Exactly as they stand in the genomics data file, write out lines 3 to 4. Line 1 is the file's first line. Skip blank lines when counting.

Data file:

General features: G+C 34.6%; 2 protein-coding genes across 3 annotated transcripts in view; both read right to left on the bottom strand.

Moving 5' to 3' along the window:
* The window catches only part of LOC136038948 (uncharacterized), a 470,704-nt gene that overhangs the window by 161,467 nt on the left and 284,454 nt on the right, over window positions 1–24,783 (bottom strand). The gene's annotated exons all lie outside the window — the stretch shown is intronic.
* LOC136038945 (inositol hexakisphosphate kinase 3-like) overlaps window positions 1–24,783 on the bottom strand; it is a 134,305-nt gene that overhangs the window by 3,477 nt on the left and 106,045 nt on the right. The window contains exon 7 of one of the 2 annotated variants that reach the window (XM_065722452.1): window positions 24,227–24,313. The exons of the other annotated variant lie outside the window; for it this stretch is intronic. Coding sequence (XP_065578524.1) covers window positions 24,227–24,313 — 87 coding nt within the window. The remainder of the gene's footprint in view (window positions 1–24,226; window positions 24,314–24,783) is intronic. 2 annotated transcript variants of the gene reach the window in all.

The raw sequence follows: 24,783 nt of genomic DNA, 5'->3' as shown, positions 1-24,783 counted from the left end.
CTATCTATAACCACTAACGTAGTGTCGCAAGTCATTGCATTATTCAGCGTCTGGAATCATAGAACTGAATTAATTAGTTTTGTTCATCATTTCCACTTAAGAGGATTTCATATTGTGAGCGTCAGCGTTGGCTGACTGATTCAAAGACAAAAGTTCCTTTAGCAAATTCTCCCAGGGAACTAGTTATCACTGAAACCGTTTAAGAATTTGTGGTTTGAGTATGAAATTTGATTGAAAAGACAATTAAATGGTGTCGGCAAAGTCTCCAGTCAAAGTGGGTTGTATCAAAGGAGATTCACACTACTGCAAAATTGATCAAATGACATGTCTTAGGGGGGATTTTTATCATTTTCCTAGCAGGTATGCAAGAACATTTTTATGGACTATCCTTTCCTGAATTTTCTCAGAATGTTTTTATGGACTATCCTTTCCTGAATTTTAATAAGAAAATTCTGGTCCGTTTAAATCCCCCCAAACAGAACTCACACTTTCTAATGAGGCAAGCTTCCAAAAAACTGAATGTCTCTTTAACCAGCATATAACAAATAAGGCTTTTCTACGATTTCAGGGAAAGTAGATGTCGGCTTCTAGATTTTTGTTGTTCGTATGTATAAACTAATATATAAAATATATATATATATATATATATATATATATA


* The window catches only part of LOC136038948 (uncharacterized), a 470,704-nt gene that overhangs the window by 161,467 nt on the left and 284,454 nt on the right, over window positions 1–24,783 (bottom strand). The gene's annotated exons all lie outside the window — the stretch shown is intronic.
* LOC136038945 (inositol hexakisphosphate kinase 3-like) overlaps window positions 1–24,783 on the bottom strand; it is a 134,305-nt gene that overhangs the window by 3,477 nt on the left and 106,045 nt on the right. The window contains exon 7 of one of the 2 annotated variants that reach the window (XM_065722452.1): window positions 24,227–24,313. The exons of the other annotated variant lie outside the window; for it this stretch is intronic. Coding sequence (XP_065578524.1) covers window positions 24,227–24,313 — 87 coding nt within the window. The remainder of the gene's footprint in view (window positions 1–24,226; window positions 24,314–24,783) is intronic. 2 annotated transcript variants of the gene reach the window in all.